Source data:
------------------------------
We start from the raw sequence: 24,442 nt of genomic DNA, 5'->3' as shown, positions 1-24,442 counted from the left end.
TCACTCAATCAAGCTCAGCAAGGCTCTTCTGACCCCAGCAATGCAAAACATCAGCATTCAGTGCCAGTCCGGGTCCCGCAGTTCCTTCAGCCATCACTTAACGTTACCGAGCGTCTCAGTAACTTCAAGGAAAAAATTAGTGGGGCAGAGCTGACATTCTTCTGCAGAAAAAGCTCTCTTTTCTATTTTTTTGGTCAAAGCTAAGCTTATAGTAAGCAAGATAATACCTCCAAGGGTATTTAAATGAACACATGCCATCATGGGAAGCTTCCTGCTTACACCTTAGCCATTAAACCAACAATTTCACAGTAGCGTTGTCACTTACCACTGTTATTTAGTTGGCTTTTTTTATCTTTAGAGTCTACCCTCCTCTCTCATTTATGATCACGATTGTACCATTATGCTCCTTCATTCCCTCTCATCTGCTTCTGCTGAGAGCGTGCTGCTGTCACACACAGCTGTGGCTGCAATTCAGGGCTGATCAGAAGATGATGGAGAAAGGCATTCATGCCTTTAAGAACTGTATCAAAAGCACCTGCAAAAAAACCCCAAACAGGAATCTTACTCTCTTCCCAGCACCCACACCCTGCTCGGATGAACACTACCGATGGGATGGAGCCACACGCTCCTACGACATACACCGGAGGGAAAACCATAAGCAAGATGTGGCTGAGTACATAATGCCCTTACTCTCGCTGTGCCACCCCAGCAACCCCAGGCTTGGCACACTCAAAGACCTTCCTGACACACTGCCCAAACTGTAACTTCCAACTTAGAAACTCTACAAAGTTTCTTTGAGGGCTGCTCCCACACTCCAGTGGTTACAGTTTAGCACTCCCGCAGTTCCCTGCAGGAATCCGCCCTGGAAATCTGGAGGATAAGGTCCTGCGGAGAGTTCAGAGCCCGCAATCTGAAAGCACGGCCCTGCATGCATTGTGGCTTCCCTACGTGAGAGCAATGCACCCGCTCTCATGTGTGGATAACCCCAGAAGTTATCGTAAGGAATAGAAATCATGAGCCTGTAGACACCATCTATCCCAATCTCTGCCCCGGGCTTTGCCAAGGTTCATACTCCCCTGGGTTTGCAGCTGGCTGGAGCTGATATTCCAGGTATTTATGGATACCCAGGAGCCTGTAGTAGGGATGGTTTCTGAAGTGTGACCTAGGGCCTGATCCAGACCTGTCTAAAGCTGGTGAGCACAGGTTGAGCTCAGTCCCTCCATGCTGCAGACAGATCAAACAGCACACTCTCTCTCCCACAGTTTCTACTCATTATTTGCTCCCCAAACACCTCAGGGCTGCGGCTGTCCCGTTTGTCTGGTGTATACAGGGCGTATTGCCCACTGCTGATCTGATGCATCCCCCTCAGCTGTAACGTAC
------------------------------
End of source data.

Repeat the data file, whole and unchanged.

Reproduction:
We start from the raw sequence: 24,442 nt of genomic DNA, 5'->3' as shown, positions 1-24,442 counted from the left end.
TCACTCAATCAAGCTCAGCAAGGCTCTTCTGACCCCAGCAATGCAAAACATCAGCATTCAGTGCCAGTCCGGGTCCCGCAGTTCCTTCAGCCATCACTTAACGTTACCGAGCGTCTCAGTAACTTCAAGGAAAAAATTAGTGGGGCAGAGCTGACATTCTTCTGCAGAAAAAGCTCTCTTTTCTATTTTTTTGGTCAAAGCTAAGCTTATAGTAAGCAAGATAATACCTCCAAGGGTATTTAAATGAACACATGCCATCATGGGAAGCTTCCTGCTTACACCTTAGCCATTAAACCAACAATTTCACAGTAGCGTTGTCACTTACCACTGTTATTTAGTTGGCTTTTTTTATCTTTAGAGTCTACCCTCCTCTCTCATTTATGATCACGATTGTACCATTATGCTCCTTCATTCCCTCTCATCTGCTTCTGCTGAGAGCGTGCTGCTGTCACACACAGCTGTGGCTGCAATTCAGGGCTGATCAGAAGATGATGGAGAAAGGCATTCATGCCTTTAAGAACTGTATCAAAAGCACCTGCAAAAAAACCCCAAACAGGAATCTTACTCTCTTCCCAGCACCCACACCCTGCTCGGATGAACACTACCGATGGGATGGAGCCACACGCTCCTACGACATACACCGGAGGGAAAACCATAAGCAAGATGTGGCTGAGTACATAATGCCCTTACTCTCGCTGTGCCACCCCAGCAACCCCAGGCTTGGCACACTCAAAGACCTTCCTGACACACTGCCCAAACTGTAACTTCCAACTTAGAAACTCTACAAAGTTTCTTTGAGGGCTGCTCCCACACTCCAGTGGTTACAGTTTAGCACTCCCGCAGTTCCCTGCAGGAATCCGCCCTGGAAATCTGGAGGATAAGGTCCTGCGGAGAGTTCAGAGCCCGCAATCTGAAAGCACGGCCCTGCATGCATTGTGGCTTCCCTACGTGAGAGCAATGCACCCGCTCTCATGTGTGGATAACCCCAGAAGTTATCGTAAGGAATAGAAATCATGAGCCTGTAGACACCATCTATCCCAATCTCTGCCCCGGGCTTTGCCAAGGTTCATACTCCCCTGGGTTTGCAGCTGGCTGGAGCTGATATTCCAGGTATTTATGGATACCCAGGAGCCTGTAGTAGGGATGGTTTCTGAAGTGTGACCTAGGGCCTGATCCAGACCTGTCTAAAGCTGGTGAGCACAGGTTGAGCTCAGTCCCTCCATGCTGCAGACAGATCAAACAGCACACTCTCTCTCCCACAGTTTCTACTCATTATTTGCTCCCCAAACACCTCAGGGCTGCGGCTGTCCCGTTTGTCTGGTGTATACAGGGCGTATTGCCCACTGCTGATCTGATGCATCCCCCTCAGCTGTAACGTAC